Mitt Romney
Fmr. Governor, Massachusetts (R)
01:38

Mitt Romney: How do you respond to Giuliani's critique of your record as governor of MA?

Mitt Romney: How do you respond to Giuliani's critique of your record as governor of MA?

Romney says he is pretty happy with his record.

Mitt Romney

Widely recognized for his leadership and accomplishments as a public servant and in private enterprise, former Massachusetts Governor Mitt Romney currently serves as the Honorary Chairman of the Free and Strong America PAC.

In 2008, Governor Romney was a leading candidate for the Republican presidential nomination and distinguished himself as an important voice in favor of strengthening our economy, military, and families.  Elected Governor of Massachusetts in 2002, Governor Romney presided over a dramatic reversal of state fortunes and a period of sustained economic expansion. Without raising taxes or increasing debt, Governor Romney balanced the budget every year of his administration, closing a $3 billion budget gap inherited when he took office. By eliminating waste, streamlining the government, and enacting comprehensive economic reforms to stimulate growth in Massachusetts, Romney got the economy moving again and transformed deficits into surpluses.  One of Governor Romney’s top priorities as Governor was reforming the education system so that young people could compete for better paying jobs in the global economy of the future.  Romney was CEO of Bain & Company, co-founded Bain Capital and served as the CEO of the 2002 Winter Olympics. Born in 1947, Romney earned his B.A. at Brigham Young University and his J.D. and M.B.A. from Harvard University.

Transcript

Question: What do you make of Giuliani’s critique of your economic and health care records?

Mitt Romney: Gosh, I’m pretty happy with my record. Mayor Giuliani better pay more attention to his own. As a matter of fact let’s compare our financial matters. When Mayor Giuliani left the city of New York, he left it with a $3 billion budget deficit. And the new Mayor, Mayor Bloomberg, said it was an economic crisis he would never leave to his successor. In my case, when I left my office, I left a $2 billion rainy day fund for the governor that followed me, and a $500 million surplus in the last budget year. So I’m pretty proud of what I did financially. The other was healthcare. And you know I think I’m the only governor in America – frankly the only politician in America, along with my friends here in Massachusetts that found a way to bring down the cost of health insurance – the premiums of health insurance – to get everybody insured with free market insurance. Those that haven’t been insured now get free market insurance. And finally to do so without raising taxes or having the government take over health care. So what I did has begun a bit of a national revolution relating to health care. I’m proud of what I accomplished. I think you’re gonna see a number of other states following suit. And my national plan would put into place the ability of every American to have affordable insurance they couldn’t lose. It’s portable. It’s theirs. It’s not owned by their company, and it’s something which I think will change . . . help change the health care system in this country.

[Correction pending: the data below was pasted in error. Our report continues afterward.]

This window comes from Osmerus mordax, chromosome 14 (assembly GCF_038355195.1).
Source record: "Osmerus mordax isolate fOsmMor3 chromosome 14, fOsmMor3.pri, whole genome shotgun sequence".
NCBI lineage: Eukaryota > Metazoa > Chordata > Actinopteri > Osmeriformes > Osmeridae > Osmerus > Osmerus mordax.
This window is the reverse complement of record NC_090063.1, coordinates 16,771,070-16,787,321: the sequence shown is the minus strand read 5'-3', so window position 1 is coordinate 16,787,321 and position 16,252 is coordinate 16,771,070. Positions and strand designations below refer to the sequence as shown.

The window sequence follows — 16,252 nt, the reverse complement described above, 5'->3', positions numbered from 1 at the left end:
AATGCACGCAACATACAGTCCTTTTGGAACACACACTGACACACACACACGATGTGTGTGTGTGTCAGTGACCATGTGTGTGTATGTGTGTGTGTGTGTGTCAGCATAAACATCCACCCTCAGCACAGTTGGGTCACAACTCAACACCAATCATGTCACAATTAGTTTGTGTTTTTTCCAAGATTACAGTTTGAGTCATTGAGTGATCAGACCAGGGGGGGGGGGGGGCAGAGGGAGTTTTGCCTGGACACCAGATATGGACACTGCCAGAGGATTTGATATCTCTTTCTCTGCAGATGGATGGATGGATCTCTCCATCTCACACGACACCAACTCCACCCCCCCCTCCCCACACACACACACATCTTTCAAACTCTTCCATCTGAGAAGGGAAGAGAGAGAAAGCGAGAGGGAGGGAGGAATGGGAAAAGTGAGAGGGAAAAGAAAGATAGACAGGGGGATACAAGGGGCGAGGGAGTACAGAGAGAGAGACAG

Recorded on: 11/26/07

 

 

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